Weird Tales and Editorial Vision

Sad literary news today – Wildside Press is selling Weird Tales to Marvin Kaye, who also intends to edit the magazine. That means editor Ann VanderMeer, the person most responsible for this magazine's amazing transformation in recent years, is out, along with her entire staff. During Ann's tenure Weird Tales won one Hugo Award for Best Semi-Prozine – at the time being one of only 4 magazines not named Locus to win that award in 25 years – along with chalking up another three nominations. Ann also showed that a venerable magazine like Weird Tales could be both respectful to its literary history while also embracing exciting new authors and movements, most significantly around the New Weird.

One reason Weird Tales was so successful under Ann's guidance is the vision she has for fiction, a vision she strongly applied to the magazine. And it is this loss of vision which makes me now worry about the future of Weird Tales. While Marvin Kaye has a long editorial history, he is mainly known in this genre for editing reprint anthologies (along with some original anthologies and, of course, his own fiction writing).

However, there's a big difference between editing magazines and book anthologies. With both reprint and original anthologies, you are dealing with known qualities – in the case of reprint anthologies with already published stories, while original anthologies tend to feature well-known and established authors. Publishers encourage this last point because big names on a cover sell more books.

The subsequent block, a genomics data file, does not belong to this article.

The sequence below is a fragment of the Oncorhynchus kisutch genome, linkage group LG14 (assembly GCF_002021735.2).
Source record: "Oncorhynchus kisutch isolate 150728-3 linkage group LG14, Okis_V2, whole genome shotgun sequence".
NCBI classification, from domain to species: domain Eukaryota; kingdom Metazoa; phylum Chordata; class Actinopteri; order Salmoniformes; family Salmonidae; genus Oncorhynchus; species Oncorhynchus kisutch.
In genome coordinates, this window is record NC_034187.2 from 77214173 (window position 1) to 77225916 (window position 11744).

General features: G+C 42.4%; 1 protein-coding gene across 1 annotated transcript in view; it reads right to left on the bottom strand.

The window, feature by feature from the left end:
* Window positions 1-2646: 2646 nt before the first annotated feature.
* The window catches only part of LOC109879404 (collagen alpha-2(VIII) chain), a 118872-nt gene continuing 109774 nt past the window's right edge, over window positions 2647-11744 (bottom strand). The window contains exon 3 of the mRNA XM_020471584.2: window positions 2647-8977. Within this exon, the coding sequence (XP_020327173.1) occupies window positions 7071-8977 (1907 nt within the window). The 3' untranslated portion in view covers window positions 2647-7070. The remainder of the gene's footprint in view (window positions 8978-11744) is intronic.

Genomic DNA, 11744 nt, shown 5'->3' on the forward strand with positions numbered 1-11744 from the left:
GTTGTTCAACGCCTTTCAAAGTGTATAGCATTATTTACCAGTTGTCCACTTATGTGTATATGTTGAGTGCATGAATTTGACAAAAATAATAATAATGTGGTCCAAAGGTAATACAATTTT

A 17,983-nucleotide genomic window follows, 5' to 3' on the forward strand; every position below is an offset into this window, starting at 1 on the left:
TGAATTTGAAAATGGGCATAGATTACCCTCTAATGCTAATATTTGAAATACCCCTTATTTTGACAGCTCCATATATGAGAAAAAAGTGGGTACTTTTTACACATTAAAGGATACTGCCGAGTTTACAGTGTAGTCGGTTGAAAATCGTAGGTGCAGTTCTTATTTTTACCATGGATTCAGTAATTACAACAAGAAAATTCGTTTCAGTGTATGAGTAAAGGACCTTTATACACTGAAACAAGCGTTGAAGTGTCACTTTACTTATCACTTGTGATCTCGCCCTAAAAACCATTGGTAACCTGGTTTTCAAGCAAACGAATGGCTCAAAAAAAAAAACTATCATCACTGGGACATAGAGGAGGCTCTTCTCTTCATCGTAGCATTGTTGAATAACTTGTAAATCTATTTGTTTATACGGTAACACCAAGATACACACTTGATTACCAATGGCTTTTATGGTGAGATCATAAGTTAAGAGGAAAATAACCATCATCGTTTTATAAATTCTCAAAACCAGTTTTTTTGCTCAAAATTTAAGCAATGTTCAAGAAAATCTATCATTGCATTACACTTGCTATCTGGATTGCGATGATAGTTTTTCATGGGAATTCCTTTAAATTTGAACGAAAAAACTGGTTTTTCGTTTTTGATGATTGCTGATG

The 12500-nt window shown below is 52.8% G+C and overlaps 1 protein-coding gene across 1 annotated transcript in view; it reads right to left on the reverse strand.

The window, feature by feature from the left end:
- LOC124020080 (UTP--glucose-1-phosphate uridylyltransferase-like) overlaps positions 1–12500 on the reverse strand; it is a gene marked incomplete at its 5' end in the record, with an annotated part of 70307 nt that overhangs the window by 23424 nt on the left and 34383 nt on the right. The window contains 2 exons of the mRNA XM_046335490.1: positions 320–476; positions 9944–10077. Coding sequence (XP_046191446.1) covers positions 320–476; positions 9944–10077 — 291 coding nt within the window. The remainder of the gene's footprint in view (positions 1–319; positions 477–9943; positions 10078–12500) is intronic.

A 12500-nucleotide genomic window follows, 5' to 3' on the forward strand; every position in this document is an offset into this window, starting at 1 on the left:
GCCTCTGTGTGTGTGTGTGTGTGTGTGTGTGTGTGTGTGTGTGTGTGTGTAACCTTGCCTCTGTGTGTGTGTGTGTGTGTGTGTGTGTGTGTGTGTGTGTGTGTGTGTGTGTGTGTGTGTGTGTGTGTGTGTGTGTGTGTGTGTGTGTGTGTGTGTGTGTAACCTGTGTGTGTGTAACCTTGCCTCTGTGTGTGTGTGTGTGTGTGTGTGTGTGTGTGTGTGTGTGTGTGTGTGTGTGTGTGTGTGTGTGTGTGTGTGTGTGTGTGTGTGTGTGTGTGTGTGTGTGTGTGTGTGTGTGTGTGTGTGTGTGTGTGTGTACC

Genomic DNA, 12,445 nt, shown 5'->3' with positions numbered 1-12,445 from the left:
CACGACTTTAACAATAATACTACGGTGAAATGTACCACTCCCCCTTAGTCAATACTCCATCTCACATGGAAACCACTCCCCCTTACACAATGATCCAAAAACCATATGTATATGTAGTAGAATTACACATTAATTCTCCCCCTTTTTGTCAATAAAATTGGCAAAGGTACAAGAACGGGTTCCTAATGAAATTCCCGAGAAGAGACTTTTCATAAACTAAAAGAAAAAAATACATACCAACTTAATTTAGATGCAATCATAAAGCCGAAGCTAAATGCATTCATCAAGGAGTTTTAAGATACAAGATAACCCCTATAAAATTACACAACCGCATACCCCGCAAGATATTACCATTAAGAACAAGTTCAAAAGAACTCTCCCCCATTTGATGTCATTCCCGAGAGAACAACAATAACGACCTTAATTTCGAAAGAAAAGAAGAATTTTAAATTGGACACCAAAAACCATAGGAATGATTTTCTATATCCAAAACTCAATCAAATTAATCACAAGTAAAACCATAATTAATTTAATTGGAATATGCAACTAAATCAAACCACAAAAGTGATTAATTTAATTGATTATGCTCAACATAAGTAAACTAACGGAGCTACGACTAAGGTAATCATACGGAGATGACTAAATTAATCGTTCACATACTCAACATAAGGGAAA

With a magazine, though, you are not only looking for stories by big names you are also combing through the slushpile for exciting new voices which mesh with your editorial vision. In fact, this is one of the most important services magazines provide to the genre field – bringing new writers to the attention of the public. This doesn't mean editing anthologies isn't also hard work. It most definitely is. But the skill sets are very different.

Which brings me back to what I mentioned earlier about Ann's vision. Without a strong editorial vision a magazine can easily founder in the marketplace. Unfortunately, my take on Kaye's vision, which is based on the type of stories he's published in his anthologies over the years, is of someone in love with storytelling as it used to exist. The fact that his first issue as editor of Weird Tales will be "Cthulhu-themed" supports this view.

I'm not alone in this thinking. On Twitter, John Joseph Adams was asked what he knew about Kaye and replied "Not much, but I would expect WT to revert to the magazine it was 30-40 years ago." Warren Ellis echoed this by saying that Kaye is "clearly very retro in his tastes."

Let me be clear that there is nothing wrong with enjoying and loving the best stories from previous years. I grew up on stories from the Golden Age of SF and I'll always love them. However, that doesn't mean I want to read new SF stories written as if our genre was stuck in the '40s and '50s. Likewise with Weird Tales. While the magazine was the original home of Cthulhu, I'd rather read exciting new stories of the bizarre than revisit the glories of the magazine's past.

Perhaps I'm wrong, but I believe this editorial change will prove to be a major mistake for Weird Tales.